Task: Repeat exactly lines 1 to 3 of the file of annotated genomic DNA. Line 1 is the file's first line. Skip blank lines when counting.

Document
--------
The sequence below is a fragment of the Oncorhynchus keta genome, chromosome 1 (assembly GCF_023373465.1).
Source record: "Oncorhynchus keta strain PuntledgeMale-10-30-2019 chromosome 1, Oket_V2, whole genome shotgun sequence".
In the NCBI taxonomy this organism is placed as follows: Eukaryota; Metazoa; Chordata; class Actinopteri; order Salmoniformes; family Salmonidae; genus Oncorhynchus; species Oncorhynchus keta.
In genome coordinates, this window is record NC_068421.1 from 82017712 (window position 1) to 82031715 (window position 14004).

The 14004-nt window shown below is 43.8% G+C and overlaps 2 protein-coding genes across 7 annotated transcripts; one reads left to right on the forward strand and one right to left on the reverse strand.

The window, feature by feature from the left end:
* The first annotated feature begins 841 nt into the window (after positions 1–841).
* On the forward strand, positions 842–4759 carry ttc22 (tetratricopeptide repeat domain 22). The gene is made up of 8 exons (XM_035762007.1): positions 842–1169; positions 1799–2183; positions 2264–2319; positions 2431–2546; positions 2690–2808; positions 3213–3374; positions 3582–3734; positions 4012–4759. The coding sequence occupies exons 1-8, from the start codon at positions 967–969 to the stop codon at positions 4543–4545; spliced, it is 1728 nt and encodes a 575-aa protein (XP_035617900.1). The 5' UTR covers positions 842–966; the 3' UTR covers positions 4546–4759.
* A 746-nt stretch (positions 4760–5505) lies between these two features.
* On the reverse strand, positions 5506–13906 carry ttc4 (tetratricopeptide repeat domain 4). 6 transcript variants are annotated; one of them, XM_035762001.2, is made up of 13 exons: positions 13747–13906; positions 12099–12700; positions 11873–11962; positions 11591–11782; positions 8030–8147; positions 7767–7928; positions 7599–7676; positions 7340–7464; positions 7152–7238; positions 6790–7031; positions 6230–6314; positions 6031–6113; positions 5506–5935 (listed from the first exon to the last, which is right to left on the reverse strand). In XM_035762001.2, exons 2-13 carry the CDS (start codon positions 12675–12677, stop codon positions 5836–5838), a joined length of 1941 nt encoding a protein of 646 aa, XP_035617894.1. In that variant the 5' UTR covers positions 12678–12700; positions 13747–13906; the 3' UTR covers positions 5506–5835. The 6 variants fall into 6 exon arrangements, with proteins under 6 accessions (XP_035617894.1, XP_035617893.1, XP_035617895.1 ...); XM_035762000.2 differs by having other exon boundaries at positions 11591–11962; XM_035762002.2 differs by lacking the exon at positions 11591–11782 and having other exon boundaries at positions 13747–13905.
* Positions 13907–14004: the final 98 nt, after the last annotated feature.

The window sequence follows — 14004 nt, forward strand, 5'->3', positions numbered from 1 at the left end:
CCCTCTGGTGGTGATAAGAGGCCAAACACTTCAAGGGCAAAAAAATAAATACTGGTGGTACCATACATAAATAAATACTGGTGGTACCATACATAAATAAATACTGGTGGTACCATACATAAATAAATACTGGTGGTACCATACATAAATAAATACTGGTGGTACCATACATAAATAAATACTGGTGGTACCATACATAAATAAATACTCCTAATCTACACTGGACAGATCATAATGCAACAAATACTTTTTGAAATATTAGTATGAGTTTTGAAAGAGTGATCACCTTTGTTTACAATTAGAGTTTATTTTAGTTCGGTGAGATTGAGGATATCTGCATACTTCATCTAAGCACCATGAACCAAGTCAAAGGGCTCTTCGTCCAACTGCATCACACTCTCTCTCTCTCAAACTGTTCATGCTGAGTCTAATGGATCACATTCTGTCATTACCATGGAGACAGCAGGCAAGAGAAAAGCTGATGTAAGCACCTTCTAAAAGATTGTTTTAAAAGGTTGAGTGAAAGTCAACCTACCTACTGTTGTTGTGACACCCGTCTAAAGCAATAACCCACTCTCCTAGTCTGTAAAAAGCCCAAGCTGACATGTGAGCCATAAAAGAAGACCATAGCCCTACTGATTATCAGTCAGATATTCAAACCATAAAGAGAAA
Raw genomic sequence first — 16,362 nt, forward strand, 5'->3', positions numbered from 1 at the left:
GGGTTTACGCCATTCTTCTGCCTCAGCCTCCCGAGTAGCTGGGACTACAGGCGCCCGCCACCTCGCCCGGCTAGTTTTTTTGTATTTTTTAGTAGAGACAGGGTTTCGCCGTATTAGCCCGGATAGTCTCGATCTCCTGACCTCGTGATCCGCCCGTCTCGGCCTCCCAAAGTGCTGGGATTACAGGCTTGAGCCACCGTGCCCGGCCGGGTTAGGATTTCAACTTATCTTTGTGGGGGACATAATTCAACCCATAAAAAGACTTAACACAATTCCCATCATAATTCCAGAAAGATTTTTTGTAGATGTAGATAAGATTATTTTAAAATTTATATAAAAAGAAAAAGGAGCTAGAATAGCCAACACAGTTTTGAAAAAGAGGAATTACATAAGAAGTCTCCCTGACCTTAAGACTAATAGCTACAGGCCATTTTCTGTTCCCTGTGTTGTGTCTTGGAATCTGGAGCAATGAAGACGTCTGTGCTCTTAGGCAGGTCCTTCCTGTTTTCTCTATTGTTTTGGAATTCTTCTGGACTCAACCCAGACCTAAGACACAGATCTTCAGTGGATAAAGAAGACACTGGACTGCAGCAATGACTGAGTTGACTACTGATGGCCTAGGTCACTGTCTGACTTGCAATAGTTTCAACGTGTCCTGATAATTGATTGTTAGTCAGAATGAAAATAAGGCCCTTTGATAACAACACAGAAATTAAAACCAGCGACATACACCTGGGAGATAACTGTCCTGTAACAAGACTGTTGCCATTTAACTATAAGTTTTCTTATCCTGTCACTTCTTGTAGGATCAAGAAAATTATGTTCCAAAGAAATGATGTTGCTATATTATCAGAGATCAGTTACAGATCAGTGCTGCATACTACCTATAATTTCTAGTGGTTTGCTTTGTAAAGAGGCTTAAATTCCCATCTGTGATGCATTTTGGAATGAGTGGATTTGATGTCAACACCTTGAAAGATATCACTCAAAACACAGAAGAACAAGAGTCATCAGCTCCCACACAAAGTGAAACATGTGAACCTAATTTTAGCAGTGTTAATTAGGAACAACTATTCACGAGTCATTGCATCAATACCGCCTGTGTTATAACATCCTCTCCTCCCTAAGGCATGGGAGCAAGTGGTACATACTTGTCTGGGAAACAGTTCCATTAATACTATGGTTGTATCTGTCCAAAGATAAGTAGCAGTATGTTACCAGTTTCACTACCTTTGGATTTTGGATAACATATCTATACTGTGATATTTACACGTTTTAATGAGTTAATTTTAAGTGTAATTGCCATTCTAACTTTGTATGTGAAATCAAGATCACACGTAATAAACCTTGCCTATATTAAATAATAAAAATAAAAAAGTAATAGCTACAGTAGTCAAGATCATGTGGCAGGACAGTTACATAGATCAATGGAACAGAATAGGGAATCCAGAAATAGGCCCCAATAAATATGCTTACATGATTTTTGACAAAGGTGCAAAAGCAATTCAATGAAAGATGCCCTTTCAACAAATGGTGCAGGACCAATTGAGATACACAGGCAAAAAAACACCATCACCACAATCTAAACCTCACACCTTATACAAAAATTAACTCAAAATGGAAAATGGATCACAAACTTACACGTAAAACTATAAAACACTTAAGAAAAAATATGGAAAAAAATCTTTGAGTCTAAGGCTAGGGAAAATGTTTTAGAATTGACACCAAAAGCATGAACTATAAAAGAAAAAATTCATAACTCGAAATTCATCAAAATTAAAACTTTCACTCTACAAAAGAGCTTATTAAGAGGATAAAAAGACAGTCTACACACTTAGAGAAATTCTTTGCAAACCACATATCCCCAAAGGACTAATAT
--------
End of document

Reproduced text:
The sequence below is a fragment of the Oncorhynchus keta genome, chromosome 1 (assembly GCF_023373465.1).
Source record: "Oncorhynchus keta strain PuntledgeMale-10-30-2019 chromosome 1, Oket_V2, whole genome shotgun sequence".
In the NCBI taxonomy this organism is placed as follows: Eukaryota; Metazoa; Chordata; class Actinopteri; order Salmoniformes; family Salmonidae; genus Oncorhynchus; species Oncorhynchus keta.